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Consider the following;

class Mobile
{
}
class Android extends Mobile
{
}
class Iphone extends Mobile
{
}

Now I have to create a list that accepts "ONLY" the child class objects and not the super class (Mobile) object.

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4  
May I ask why you would want to do this? Seems like a weird usage of polymorphism. –  pcalcao Jul 24 '12 at 10:23
    
faced this qn for an interview... –  zDroid Jul 24 '12 at 10:27

3 Answers 3

Override add() and addAll() method to check for the object.getClass().getSimpleName()

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Although it would work, there's probably another way to achieve the OP's goal without that... –  assylias Jul 24 '12 at 10:24
1  
@assy Absolutely, depends on user's requirement –  Jigar Joshi Jul 24 '12 at 10:25

In short, no.

In long, that's not reasonable. First you have to know that what you added is a "reference". A reference to Mobile can point to an instance of Mobile, Iphone or Android. Do you want to restrict by the actual type of instance, or you want to restrict by type of reference?

restrict by the actual type of instance:

Mobile a = new Mobile();
Mobile b = new Iphone();
Mobile c = new Android();

aList.add(a);  //reject
aList.add(b);  //allow
aList.add(c);  //allow

restrict by type of reference:

Mobile a = ...;
Iphone b = ...;
Android c = ...;

aList.add(a);  //reject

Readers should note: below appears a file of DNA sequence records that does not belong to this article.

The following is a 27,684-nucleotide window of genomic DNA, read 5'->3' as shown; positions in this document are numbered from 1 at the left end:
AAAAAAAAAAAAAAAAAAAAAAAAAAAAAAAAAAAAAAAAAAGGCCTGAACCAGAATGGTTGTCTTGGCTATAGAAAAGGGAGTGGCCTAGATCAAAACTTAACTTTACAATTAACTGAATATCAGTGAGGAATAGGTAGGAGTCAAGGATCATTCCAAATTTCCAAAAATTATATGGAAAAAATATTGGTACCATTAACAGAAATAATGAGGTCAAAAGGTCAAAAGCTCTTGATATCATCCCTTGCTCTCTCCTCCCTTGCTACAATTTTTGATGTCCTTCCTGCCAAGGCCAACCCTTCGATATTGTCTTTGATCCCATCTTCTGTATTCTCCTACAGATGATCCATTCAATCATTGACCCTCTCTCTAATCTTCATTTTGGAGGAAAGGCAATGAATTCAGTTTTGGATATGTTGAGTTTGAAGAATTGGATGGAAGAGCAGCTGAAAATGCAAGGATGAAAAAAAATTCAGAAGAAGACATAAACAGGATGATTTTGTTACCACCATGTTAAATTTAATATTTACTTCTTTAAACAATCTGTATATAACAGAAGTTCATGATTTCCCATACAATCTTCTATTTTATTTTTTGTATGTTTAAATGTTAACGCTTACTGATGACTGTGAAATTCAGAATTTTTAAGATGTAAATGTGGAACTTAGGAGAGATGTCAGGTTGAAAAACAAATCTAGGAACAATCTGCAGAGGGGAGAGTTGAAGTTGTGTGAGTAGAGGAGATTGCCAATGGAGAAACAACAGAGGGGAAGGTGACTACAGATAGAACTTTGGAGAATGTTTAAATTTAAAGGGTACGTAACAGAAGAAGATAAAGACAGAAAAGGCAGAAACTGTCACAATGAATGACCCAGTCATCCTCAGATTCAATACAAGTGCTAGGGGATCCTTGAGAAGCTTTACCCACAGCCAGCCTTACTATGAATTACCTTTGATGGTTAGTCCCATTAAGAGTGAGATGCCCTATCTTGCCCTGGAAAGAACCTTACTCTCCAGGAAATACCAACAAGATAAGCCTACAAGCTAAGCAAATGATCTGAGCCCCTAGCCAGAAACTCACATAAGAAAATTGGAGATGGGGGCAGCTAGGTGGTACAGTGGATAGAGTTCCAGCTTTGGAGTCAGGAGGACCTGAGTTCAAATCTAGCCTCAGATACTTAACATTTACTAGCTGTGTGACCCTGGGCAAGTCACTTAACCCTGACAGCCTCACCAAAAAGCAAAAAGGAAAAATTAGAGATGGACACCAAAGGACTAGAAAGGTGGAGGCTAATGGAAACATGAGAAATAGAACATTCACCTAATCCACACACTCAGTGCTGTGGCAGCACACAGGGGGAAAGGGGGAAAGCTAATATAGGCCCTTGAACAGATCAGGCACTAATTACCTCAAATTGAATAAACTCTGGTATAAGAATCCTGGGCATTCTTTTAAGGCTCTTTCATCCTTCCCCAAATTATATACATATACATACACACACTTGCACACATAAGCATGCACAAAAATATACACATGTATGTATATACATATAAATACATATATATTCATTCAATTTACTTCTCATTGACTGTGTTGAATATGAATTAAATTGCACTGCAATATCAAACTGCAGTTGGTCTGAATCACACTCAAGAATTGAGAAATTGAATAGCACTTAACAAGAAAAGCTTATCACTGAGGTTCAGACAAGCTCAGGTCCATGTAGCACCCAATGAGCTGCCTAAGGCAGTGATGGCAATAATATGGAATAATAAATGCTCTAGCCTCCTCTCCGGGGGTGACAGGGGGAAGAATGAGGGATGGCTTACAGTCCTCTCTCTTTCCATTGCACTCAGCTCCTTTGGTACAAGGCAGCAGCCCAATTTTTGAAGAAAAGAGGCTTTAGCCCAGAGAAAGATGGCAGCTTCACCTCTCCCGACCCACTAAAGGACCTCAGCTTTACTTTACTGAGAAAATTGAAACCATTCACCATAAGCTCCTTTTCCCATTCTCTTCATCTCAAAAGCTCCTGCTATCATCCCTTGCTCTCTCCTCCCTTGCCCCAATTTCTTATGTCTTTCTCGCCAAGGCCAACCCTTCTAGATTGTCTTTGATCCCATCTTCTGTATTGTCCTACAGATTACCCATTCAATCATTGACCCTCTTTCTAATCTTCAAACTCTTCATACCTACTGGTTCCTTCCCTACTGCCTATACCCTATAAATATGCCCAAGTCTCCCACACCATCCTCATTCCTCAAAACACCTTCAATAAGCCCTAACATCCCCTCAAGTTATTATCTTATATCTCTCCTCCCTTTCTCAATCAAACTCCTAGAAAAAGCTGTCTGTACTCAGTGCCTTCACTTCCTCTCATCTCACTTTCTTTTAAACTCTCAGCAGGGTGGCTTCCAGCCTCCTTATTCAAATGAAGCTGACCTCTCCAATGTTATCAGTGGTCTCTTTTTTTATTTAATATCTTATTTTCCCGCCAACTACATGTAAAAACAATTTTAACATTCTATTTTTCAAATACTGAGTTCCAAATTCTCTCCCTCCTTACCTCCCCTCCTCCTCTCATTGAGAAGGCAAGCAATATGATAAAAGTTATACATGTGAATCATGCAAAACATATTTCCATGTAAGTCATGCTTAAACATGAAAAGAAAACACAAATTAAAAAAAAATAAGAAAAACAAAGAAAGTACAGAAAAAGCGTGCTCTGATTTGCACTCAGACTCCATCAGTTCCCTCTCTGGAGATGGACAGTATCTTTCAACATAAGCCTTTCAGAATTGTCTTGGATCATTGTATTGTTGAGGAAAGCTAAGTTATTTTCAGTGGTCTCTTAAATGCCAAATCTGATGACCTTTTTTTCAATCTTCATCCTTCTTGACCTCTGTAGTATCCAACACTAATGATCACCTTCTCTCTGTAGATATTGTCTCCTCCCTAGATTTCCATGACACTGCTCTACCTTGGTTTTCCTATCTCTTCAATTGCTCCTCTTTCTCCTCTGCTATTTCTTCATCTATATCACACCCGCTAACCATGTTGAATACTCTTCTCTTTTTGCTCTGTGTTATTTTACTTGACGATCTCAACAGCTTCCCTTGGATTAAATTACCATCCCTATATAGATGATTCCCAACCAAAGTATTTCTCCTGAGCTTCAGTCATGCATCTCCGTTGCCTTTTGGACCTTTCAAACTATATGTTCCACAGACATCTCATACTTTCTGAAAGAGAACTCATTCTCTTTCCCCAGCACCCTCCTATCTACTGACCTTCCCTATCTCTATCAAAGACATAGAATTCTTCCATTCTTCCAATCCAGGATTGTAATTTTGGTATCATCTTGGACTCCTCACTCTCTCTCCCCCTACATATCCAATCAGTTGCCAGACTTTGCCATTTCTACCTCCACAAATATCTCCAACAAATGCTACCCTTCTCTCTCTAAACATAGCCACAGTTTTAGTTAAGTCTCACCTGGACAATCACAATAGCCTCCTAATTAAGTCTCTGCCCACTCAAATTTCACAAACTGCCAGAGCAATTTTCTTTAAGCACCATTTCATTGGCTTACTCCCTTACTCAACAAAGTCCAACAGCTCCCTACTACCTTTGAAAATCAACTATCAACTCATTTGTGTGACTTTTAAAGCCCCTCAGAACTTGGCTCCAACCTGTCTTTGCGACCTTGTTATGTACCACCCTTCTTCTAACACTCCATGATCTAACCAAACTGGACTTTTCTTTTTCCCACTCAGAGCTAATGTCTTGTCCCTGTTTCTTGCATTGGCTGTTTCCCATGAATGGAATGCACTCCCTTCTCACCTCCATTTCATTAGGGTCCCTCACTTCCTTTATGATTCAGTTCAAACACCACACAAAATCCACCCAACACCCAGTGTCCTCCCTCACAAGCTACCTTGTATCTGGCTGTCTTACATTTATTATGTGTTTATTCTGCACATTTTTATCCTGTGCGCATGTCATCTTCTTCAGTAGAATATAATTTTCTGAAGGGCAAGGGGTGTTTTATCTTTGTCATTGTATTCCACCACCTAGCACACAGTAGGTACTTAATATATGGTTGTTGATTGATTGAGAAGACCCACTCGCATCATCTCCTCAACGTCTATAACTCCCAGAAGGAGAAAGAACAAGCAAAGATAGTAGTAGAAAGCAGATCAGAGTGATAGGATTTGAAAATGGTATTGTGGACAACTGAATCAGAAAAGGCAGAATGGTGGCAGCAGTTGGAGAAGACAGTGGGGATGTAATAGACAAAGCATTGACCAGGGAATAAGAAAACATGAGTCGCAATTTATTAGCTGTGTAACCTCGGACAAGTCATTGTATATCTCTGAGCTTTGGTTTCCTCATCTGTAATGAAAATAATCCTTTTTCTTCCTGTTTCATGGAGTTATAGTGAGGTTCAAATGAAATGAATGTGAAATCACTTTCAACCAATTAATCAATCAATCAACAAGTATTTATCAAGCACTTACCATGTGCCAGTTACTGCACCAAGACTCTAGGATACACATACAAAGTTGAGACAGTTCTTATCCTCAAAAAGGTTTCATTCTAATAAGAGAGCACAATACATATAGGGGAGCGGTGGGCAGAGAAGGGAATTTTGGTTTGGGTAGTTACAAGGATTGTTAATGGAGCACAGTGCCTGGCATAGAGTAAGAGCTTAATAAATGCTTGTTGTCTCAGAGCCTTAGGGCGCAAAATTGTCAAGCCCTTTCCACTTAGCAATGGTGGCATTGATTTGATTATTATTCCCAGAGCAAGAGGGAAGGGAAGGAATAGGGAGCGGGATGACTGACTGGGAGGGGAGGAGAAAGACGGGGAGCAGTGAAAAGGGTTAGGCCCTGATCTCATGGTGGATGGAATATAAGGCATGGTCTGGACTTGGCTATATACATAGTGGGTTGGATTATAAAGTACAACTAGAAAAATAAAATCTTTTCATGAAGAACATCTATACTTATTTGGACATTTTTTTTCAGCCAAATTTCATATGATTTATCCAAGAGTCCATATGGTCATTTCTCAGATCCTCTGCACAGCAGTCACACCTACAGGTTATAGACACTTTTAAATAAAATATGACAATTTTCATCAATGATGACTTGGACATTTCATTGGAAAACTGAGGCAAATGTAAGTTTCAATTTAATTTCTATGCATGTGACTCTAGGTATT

aList.add(b);  //allow
aList.add(c);  //allow

For the first case you still can extend the list and do the checking inside some of the methods (of course, type checking happens in runtime, not compile time)

For the second case, I don't think you can have a reasonable way to achieve

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1  
how did u declared aList? –  Pramod Kumar Jul 24 '12 at 10:33
    
For case 1, it is your own self-written list (please note the keywords "extend"), and it is done in runtime, that means you are not relying on generics for the compile time type checking (and you can't, because what you are passing in is the reference to Mobile, you can only do the type checking in runtime) –  Adrian Shum Jul 25 '12 at 1:29

If you are allowed to, you could add a marker interface Listable:

interface Listable {
}    
class Mobile
{
}
class Android extends Mobile implements Listable
{
}
class Iphone extends Mobile implements Listable
{
}  

And then use this to create the list:

List<Listable> list = new ArrayList<Listable>();
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That's a reasonable solution. Any acceptable solution (from an object oriented perspective) would either be implementing a common interface or extending from a common base class. –  mmey Jul 24 '12 at 10:40

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